What’s nice about having a tool like this is that you’re actually able to share the information with the users. Sometimes we’ve had to reach out to users and say, “You know what? Sorry to interrupt you, but our system has flagged you. You have an app or configuration that’s been flagged as high-risk. We need to deal with it immediately.”


By just seeing the words “high-risk,” our users deescalate. They do not wonder, “Okay, do you need me to do this? Do you really need to touch my computer right now while I’m at work?”


They may be with a customer, but the second we see the dashboard alert and look at the affected devices, we say, “Hey, sorry, but you’re one of them.” As we tighten our policies, people are more understanding because we share the insights that we get from the security system.


We can say, “Listen, it’s not that we want to block you on this photo app, or it’s not that we don’t want you to be able to put your favorite picture on the desktop background. But there is a greater agenda that we have, and these are some of the ways we’ve been told to mitigate it,” whether it’s from signals from our security system or from looking to the NIST Cybersecurity Framework.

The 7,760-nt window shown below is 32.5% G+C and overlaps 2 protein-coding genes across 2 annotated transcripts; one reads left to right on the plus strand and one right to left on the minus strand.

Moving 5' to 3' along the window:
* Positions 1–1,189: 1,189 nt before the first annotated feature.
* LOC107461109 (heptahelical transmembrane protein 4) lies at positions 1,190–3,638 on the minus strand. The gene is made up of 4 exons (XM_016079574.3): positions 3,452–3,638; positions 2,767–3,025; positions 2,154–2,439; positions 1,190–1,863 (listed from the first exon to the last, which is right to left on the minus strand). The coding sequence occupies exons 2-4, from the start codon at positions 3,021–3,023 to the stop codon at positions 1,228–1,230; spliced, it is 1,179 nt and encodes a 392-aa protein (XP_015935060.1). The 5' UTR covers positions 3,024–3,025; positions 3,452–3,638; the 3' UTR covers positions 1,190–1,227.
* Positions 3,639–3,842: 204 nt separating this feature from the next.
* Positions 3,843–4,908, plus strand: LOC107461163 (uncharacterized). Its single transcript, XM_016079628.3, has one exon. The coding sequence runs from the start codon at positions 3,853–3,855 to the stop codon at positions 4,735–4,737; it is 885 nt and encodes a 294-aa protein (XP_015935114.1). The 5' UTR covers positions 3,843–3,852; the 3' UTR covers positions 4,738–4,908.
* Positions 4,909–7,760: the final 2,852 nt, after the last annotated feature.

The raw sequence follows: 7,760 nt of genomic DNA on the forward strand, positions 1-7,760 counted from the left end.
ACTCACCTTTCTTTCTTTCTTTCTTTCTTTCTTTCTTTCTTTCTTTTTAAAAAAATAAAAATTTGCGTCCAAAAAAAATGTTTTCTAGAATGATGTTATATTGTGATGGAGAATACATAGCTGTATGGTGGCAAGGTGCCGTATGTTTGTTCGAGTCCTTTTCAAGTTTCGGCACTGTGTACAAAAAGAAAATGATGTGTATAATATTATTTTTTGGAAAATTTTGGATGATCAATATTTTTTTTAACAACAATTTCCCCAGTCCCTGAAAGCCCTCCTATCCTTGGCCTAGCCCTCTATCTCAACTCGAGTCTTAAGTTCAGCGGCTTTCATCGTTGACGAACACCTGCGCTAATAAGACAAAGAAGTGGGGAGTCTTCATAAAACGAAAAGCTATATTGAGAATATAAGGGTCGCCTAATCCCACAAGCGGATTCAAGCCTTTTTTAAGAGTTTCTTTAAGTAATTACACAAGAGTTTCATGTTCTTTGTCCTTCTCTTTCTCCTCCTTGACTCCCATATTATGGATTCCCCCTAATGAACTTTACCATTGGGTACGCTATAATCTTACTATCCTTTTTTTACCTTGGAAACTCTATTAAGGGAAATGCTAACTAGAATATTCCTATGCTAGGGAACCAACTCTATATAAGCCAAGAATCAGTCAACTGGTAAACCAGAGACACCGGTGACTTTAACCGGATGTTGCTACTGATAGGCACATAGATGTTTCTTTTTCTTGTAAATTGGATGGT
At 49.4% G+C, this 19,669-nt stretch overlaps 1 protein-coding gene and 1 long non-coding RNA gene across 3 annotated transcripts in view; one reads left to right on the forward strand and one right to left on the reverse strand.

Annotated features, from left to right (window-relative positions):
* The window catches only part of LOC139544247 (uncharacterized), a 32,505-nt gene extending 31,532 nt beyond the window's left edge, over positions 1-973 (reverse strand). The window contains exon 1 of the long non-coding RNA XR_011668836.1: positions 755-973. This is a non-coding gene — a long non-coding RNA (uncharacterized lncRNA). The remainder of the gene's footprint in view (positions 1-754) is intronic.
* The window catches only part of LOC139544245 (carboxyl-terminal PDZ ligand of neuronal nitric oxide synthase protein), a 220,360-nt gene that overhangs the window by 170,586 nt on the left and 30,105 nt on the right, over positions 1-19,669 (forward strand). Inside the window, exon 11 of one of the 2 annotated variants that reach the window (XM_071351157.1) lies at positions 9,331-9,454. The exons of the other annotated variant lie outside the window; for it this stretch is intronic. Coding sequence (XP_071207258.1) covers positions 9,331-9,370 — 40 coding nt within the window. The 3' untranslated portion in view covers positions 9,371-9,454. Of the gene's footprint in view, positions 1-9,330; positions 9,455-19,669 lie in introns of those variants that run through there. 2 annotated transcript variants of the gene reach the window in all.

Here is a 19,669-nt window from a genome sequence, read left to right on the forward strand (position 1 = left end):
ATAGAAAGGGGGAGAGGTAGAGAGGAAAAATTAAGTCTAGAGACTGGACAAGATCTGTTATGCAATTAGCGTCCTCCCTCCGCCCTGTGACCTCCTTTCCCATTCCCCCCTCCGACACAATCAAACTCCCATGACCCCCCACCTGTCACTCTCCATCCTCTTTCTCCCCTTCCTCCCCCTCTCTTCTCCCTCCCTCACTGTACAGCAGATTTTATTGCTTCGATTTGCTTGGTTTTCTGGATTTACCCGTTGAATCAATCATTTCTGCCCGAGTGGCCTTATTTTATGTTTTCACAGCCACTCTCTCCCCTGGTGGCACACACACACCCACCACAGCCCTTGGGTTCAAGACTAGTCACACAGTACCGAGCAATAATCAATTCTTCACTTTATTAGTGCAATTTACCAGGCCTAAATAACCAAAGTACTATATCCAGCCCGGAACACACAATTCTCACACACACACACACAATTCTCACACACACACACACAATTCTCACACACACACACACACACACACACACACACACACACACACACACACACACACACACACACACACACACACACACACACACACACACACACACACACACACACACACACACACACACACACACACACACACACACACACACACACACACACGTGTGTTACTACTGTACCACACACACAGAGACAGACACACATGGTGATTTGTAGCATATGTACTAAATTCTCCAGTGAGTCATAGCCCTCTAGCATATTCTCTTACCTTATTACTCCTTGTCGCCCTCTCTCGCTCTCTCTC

Gardner: We would be remiss in talking about your security posture if we didn’t bring up email. It is still one of the leading threat vectors -- after all these years. Tell us how you deal with email security. I’m sure you have it coming in all different directions. Is there a way in which you’re managing your email issues and leveraging this dashboard at the same time?


Successful email security systems


Jobson: Yes, email security is the single most important vector of any security program because it’s where the rubber meets the road for most users. That’s where we get the most outside influences.


We have a three-tiered approach to how we do things. First, we make sure to protect all the endpoints. Second, we secure the network using an XDR solution. But last, and we did it last because it’s the most involved, we have an email security process in place. And when I say it’s the most involved, it’s because if you are truly trying to achieve email security, you are going to put in rules and guidelines that are going to be restrictive.